Return to Support Front Line Resistance Communities on Big Mountain & Black Mesa, AZ. November 17-24th, 2012

Posted: September 7, 2012 by earthfirstdurango in coal, development, direct action, environmental justice, environmental racism, indigenous solidarity, mining, resistance, sacred sites, water
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Greetings from the Black Mesa Indigenous Support Collective,

With people across the country organizing protests, direct actions, and encampments and mounting anti-coal campaigns as a part of the 2012 Climate Summer of Solidarity* we wish to extend an invitation to return to Black Mesa. During this moment of peak visibility around climate chaos and extraction, we hope to honor and celebrate the nearly-40 year Indigenous-led resistance against cultural genocide, forced relocation, and massive coal mining on Black Mesa.

The genocide on Black Mesa has been recognized internationally. In the late 1980′s the United Nations described the case of the forced relocation as one of the most flagrant violations of indigenous peoples’ human rights in this hemisphere. As mentioned in the recent (2012) Navajo Nation Human Rights Commission report**, PL 93-531 violates human rights, not only because it relocated families to new home-sites on a contaminated uranium site, but also because the families remaining on their ancestral homelands, blockading the coal mining and continuing their traditional way of life, are living with daily harassment and intimidation, including livestock impoundments, and surveillance. Also according to the report, “Navajo people are empowered by [the resistance communities’] steadfastness, their sacrifice and their courage.” As part of the larger support network, we’ve been inspired by these same qualities in the resistance communities.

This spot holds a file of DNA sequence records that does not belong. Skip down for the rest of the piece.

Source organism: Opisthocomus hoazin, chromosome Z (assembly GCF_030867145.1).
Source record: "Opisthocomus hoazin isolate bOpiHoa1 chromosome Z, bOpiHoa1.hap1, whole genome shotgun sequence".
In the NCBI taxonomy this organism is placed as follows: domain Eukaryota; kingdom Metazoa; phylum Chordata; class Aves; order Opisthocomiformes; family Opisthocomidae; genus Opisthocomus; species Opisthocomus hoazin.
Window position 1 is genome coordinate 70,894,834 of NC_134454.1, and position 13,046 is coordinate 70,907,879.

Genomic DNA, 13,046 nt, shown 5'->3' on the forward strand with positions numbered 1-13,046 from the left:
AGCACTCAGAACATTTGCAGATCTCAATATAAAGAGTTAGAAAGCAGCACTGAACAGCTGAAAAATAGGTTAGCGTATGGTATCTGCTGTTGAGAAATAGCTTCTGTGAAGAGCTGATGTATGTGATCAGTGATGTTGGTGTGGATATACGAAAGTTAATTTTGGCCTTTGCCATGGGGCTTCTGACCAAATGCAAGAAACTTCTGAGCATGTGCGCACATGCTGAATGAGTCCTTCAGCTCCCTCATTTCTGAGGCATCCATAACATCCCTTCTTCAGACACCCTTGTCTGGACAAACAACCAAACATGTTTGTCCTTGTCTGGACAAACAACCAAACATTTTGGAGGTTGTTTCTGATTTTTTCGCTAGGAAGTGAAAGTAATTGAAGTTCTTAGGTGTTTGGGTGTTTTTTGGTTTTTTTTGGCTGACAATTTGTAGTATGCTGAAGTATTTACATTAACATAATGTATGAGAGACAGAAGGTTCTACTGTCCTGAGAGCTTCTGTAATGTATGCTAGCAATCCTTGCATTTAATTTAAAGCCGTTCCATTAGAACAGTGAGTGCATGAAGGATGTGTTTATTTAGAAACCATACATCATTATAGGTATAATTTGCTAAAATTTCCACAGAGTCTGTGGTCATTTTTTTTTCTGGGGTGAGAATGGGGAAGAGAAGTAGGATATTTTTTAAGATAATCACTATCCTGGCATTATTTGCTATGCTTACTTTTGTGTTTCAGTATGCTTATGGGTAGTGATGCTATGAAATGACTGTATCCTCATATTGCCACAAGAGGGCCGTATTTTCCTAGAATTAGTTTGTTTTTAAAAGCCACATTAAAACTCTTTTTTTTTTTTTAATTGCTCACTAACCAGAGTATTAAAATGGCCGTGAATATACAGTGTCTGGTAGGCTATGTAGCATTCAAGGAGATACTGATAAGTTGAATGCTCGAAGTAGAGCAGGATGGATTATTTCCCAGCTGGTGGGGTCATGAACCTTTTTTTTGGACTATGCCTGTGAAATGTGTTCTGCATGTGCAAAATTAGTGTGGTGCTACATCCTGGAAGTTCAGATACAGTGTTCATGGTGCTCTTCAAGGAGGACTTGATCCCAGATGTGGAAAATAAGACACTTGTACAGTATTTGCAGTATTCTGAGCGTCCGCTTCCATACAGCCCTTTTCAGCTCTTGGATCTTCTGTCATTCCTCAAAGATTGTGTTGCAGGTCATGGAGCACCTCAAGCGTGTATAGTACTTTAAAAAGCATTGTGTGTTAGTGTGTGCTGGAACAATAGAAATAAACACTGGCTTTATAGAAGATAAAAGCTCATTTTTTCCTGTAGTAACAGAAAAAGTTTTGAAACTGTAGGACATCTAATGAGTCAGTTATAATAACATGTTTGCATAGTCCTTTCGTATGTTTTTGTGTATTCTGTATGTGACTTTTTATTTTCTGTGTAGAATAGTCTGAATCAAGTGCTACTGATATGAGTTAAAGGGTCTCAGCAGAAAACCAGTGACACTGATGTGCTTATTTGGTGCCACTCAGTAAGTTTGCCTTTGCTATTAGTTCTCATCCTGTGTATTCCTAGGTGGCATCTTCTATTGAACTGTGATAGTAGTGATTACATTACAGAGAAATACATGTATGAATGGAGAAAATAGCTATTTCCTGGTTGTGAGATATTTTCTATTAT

The aim of this caravan is to honor the requests and words of the elders and their families– to prioritize building with returning supporters, while encouraging new people to come out throughout the year. With their guidance, we will carry their wishes and demands far beyond the annual caravan to link this struggle to our own de-colonial practices and involvement in local social, environmental, and climate justice movements.

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